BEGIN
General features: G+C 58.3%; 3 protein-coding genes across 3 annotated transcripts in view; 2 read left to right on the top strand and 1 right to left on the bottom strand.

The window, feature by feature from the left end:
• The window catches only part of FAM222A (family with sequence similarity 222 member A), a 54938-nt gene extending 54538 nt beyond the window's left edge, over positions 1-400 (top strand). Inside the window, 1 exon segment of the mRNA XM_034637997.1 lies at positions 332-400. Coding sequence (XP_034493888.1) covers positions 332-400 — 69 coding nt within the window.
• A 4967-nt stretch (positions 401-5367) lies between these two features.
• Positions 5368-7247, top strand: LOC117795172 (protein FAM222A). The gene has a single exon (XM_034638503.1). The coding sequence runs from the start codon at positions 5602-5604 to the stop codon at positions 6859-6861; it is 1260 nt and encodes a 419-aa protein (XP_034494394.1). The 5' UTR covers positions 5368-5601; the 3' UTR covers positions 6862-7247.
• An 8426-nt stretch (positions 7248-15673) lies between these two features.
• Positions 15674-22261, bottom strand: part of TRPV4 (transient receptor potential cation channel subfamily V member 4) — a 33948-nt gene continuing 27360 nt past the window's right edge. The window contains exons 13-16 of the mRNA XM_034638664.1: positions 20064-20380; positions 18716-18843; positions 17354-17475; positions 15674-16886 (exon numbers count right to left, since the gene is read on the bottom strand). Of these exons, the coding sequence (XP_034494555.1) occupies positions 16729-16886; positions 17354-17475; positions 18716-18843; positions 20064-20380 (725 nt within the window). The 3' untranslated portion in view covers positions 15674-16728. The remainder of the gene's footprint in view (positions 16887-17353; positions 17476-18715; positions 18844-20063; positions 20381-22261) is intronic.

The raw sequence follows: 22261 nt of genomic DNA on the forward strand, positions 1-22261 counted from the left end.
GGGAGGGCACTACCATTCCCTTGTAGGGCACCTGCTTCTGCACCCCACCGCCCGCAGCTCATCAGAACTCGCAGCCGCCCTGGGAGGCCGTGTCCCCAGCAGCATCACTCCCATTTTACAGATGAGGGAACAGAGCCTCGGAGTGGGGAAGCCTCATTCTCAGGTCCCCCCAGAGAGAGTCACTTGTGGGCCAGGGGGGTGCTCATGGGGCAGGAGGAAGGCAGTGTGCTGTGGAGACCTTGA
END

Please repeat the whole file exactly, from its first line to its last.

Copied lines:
General features: G+C 58.3%; 3 protein-coding genes across 3 annotated transcripts in view; 2 read left to right on the top strand and 1 right to left on the bottom strand.

The window, feature by feature from the left end:
• The window catches only part of FAM222A (family with sequence similarity 222 member A), a 54938-nt gene extending 54538 nt beyond the window's left edge, over positions 1-400 (top strand). Inside the window, 1 exon segment of the mRNA XM_034637997.1 lies at positions 332-400. Coding sequence (XP_034493888.1) covers positions 332-400 — 69 coding nt within the window.
• A 4967-nt stretch (positions 401-5367) lies between these two features.
• Positions 5368-7247, top strand: LOC117795172 (protein FAM222A). The gene has a single exon (XM_034638503.1). The coding sequence runs from the start codon at positions 5602-5604 to the stop codon at positions 6859-6861; it is 1260 nt and encodes a 419-aa protein (XP_034494394.1). The 5' UTR covers positions 5368-5601; the 3' UTR covers positions 6862-7247.
• An 8426-nt stretch (positions 7248-15673) lies between these two features.
• Positions 15674-22261, bottom strand: part of TRPV4 (transient receptor potential cation channel subfamily V member 4) — a 33948-nt gene continuing 27360 nt past the window's right edge. The window contains exons 13-16 of the mRNA XM_034638664.1: positions 20064-20380; positions 18716-18843; positions 17354-17475; positions 15674-16886 (exon numbers count right to left, since the gene is read on the bottom strand). Of these exons, the coding sequence (XP_034494555.1) occupies positions 16729-16886; positions 17354-17475; positions 18716-18843; positions 20064-20380 (725 nt within the window). The 3' untranslated portion in view covers positions 15674-16728. The remainder of the gene's footprint in view (positions 16887-17353; positions 17476-18715; positions 18844-20063; positions 20381-22261) is intronic.

The raw sequence follows: 22261 nt of genomic DNA on the forward strand, positions 1-22261 counted from the left end.
GGGAGGGCACTACCATTCCCTTGTAGGGCACCTGCTTCTGCACCCCACCGCCCGCAGCTCATCAGAACTCGCAGCCGCCCTGGGAGGCCGTGTCCCCAGCAGCATCACTCCCATTTTACAGATGAGGGAACAGAGCCTCGGAGTGGGGAAGCCTCATTCTCAGGTCCCCCCAGAGAGAGTCACTTGTGGGCCAGGGGGGTGCTCATGGGGCAGGAGGAAGGCAGTGTGCTGTGGAGACCTTGA